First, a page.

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Tickers in this Article: IBM, HPQ, DELL, CSCO, EMC, ORCL, MSFT
IBM (NYSE:IBM) can be a frustrating stock to evaluate. On one hand, it really is a tech bellweather with its hands in many different cookie jars. On the other hand, in a tech word that craves growth over almost everything else, IBM's sheer size works against it. And then, of course, there is the quality question. It has been quite a while since analysts have had the same sort of existential worries about IBM that currently plague former tech darlings like Hewlett-Packard (NYSE:HPQ), Dell (Nasdaq:DELL) and Cisco (Nasdaq:CSCO).

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A Somewhat Disappointing Third Quarter
IBM missed the average analyst sales estimate and that's all some tech traders will care about when it comes to evaluating this quarter. It's true, year-on-year growth of 8% (3% in constant currency) is not great, and the 2% sequential decline is also concerning.

Looking a little deeper, software was the strongest segment with 6% growth - a good sign, arguably, for companies like Microsoft (Nasdaq:MSFT), Oracle (Nasdaq:ORCL), BMC (NYSE:BMC) and so on. Systems and technology (the company's hardware operations) were not so good, with constant currency growth of just 1%. Weak server sales should be a point of concern for Dell and HP followers, while the relatively solid result in storage is encouraging for EMC (NYSE:EMC) and NetApp (Nasdaq:NTAP).

Last and not least, services largely embodies the mixed quarter that IBM had. Constant currency growth of 2% was not so special, nor was backlog growth of 2%. So that may be a concern for the likes of Accenture (NYSE:ACN), Infosys (Nasdaq:INFY) and Computer Sciences (NYSE:CSC), but signings were up about 6% in constant currency and that's fairly encouraging. Of course, there is also the worry of whether IBM is at or near peak margins, and that could be a real worry for a cost-intensive service provider like Accenture.

The Profits Are Still There
Investors will be down on IBM because of this soft sales number, but the company's profitability deserves some kudos. Gross margin rose a point and a half, with strong profitability growth in the systems business. Operating income performance was likewise laudable, with 16% growth and more than a point of margin improvement.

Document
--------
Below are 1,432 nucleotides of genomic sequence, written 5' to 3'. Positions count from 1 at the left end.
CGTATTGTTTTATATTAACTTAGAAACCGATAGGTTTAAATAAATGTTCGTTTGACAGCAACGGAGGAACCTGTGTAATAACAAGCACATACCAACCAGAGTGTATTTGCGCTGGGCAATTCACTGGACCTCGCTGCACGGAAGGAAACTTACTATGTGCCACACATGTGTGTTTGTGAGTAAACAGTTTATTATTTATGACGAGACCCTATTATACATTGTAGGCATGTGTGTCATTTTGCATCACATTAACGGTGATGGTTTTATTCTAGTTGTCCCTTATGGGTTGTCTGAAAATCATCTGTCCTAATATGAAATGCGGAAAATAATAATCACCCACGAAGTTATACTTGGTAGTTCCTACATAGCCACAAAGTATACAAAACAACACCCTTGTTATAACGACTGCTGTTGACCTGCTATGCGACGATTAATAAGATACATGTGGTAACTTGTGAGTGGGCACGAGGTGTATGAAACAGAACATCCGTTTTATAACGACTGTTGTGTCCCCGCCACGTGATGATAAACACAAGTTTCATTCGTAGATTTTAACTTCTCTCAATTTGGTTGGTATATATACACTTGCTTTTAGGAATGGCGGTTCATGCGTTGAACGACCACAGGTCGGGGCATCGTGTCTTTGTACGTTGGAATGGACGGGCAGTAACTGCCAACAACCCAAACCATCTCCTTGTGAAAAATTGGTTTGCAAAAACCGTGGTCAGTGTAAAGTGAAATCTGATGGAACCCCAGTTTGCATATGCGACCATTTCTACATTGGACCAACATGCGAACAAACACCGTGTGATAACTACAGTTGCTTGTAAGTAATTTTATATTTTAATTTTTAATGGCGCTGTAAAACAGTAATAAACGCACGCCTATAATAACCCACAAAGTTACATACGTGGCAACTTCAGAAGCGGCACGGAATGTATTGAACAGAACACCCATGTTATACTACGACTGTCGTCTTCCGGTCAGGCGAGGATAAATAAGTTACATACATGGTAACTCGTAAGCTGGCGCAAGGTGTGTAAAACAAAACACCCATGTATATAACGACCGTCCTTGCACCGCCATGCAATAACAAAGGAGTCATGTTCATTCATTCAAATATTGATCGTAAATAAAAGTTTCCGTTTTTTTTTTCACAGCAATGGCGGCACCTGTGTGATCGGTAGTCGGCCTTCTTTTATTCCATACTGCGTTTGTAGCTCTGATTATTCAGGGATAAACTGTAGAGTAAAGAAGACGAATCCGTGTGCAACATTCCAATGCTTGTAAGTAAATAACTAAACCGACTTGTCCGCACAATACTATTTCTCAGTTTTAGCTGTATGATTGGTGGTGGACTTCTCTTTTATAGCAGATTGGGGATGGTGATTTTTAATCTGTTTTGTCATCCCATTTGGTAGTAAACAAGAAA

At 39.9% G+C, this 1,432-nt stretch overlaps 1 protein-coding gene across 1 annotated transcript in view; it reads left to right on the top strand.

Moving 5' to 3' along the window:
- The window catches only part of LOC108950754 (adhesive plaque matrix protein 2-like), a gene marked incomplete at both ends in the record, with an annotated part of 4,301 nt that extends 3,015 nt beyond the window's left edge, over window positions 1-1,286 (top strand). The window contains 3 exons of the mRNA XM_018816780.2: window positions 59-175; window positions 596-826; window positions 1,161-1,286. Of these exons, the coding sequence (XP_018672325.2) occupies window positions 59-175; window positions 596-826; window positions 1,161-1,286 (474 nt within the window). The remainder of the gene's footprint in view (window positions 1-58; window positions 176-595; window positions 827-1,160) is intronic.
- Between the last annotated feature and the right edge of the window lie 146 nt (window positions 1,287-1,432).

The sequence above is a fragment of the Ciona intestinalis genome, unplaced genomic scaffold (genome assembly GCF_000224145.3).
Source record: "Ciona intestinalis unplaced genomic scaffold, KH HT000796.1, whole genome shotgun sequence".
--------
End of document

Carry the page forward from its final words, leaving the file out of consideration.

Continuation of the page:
What's the Deal with Mainframes?
Mainframes are still a meaningful business, and the 7% revenue decline here merits attention. It's very much relevant that IBM had a tough comp in this space, but the fact that mainframes were weak when the overall financial services vertical (a major buyer of mainframes) was pretty strong is a concern. The issue here is a familiar one - will the success of companies like VMware (NYSE:VMW), Citrix (Nasdaq:CTXS), Microsoft and arguably even Google (Nasdaq:GOOG) lead to a migration away from mainframes and towards virtualization that IBM cannot withstand?

More Deals - When, Not If
IBM has really recharged its growth and earnings potential with acquisitions and that is likely to continue. There are not a lot of glaring holes at IBM at this point, but a run at a company like Checkpoint (Nasdaq:CHKP), Intuit (Nasdaq:INTU), Websense (Nasdaq:WBSN) or Sourcefire (Nasdaq:FIRE) would not be so shocking. At the same time, a deal for more hardware would seem like a step away from a higher-margin, higher-cash flow profile.

The Bottom Line
If premarket indications on Tuesday are accurate, IBM stock will be more or less back where it was a quarter ago. Unfortunately it makes for a difficult buy/hold/sell call. IBM is certainly top-notch in terms of quality and can weather the ups and downs of the tech business cycle just fine. Still, at today's prices the stock is cheap enough to hold for more growth, but not really cheap enough to meet that margin of safety that investors should demand with new purchases. It's a borderline call, though, and investors who can buy today with an eye towards holding for the long term may not need to worry about that equivocal valuation so much. (For additional reading, see A Primer On Investing In The Tech Industry.)

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